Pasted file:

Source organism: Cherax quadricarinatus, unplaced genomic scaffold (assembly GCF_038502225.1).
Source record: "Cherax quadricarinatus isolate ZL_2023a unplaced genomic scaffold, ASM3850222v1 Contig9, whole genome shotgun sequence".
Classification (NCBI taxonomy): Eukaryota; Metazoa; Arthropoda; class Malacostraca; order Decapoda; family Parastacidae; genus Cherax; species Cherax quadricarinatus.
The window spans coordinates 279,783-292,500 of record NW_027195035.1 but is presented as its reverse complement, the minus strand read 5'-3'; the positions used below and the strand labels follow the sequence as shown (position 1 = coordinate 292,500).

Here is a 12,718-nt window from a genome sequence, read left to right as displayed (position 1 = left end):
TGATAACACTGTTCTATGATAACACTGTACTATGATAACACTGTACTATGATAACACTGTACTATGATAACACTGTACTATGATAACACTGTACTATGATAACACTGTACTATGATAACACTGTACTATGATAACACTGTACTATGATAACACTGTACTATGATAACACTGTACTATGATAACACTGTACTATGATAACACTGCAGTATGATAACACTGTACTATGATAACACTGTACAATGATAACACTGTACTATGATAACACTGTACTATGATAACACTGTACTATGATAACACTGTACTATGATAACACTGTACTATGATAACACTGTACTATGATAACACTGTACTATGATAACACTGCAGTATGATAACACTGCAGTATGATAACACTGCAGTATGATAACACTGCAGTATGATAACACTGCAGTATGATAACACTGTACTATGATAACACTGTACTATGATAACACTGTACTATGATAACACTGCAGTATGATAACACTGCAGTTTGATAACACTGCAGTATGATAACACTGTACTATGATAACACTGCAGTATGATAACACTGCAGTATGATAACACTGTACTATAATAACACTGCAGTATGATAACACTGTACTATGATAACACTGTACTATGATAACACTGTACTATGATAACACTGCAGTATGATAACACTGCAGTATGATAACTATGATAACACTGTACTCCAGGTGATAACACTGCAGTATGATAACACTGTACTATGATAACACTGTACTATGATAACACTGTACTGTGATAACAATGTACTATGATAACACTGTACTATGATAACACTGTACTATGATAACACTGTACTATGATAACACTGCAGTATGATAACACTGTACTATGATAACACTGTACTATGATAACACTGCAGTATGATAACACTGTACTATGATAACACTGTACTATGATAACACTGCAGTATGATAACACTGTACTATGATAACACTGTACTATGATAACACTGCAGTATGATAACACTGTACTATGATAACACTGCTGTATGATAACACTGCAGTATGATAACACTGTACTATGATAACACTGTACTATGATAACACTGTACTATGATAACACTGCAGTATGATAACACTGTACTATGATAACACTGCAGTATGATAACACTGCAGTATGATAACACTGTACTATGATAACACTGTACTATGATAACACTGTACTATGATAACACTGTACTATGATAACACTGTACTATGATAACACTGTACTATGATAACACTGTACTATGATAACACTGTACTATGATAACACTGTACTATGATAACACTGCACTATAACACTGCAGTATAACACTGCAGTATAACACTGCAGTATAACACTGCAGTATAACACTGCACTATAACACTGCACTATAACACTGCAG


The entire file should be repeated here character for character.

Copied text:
Source organism: Cherax quadricarinatus, unplaced genomic scaffold (assembly GCF_038502225.1).
Source record: "Cherax quadricarinatus isolate ZL_2023a unplaced genomic scaffold, ASM3850222v1 Contig9, whole genome shotgun sequence".
Classification (NCBI taxonomy): Eukaryota; Metazoa; Arthropoda; class Malacostraca; order Decapoda; family Parastacidae; genus Cherax; species Cherax quadricarinatus.
The window spans coordinates 279,783-292,500 of record NW_027195035.1 but is presented as its reverse complement, the minus strand read 5'-3'; the positions used below and the strand labels follow the sequence as shown (position 1 = coordinate 292,500).

Here is a 12,718-nt window from a genome sequence, read left to right as displayed (position 1 = left end):
TGATAACACTGTTCTATGATAACACTGTACTATGATAACACTGTACTATGATAACACTGTACTATGATAACACTGTACTATGATAACACTGTACTATGATAACACTGTACTATGATAACACTGTACTATGATAACACTGTACTATGATAACACTGTACTATGATAACACTGTACTATGATAACACTGTACTATGATAACACTGCAGTATGATAACACTGTACTATGATAACACTGTACAATGATAACACTGTACTATGATAACACTGTACTATGATAACACTGTACTATGATAACACTGTACTATGATAACACTGTACTATGATAACACTGTACTATGATAACACTGTACTATGATAACACTGCAGTATGATAACACTGCAGTATGATAACACTGCAGTATGATAACACTGCAGTATGATAACACTGCAGTATGATAACACTGTACTATGATAACACTGTACTATGATAACACTGTACTATGATAACACTGCAGTATGATAACACTGCAGTTTGATAACACTGCAGTATGATAACACTGTACTATGATAACACTGCAGTATGATAACACTGCAGTATGATAACACTGTACTATAATAACACTGCAGTATGATAACACTGTACTATGATAACACTGTACTATGATAACACTGTACTATGATAACACTGCAGTATGATAACACTGCAGTATGATAACTATGATAACACTGTACTCCAGGTGATAACACTGCAGTATGATAACACTGTACTATGATAACACTGTACTATGATAACACTGTACTGTGATAACAATGTACTATGATAACACTGTACTATGATAACACTGTACTATGATAACACTGTACTATGATAACACTGCAGTATGATAACACTGTACTATGATAACACTGTACTATGATAACACTGCAGTATGATAACACTGTACTATGATAACACTGTACTATGATAACACTGCAGTATGATAACACTGTACTATGATAACACTGTACTATGATAACACTGCAGTATGATAACACTGTACTATGATAACACTGCTGTATGATAACACTGCAGTATGATAACACTGTACTATGATAACACTGTACTATGATAACACTGTACTATGATAACACTGCAGTATGATAACACTGTACTATGATAACACTGCAGTATGATAACACTGCAGTATGATAACACTGTACTATGATAACACTGTACTATGATAACACTGTACTATGATAACACTGTACTATGATAACACTGTACTATGATAACACTGTACTATGATAACACTGTACTATGATAACACTGTACTATGATAACACTGTACTATGATAACACTGCACTATAACACTGCAGTATAACACTGCAGTATAACACTGCAGTATAACACTGCAGTATAACACTGCACTATAACACTGCACTATAACACTGCAG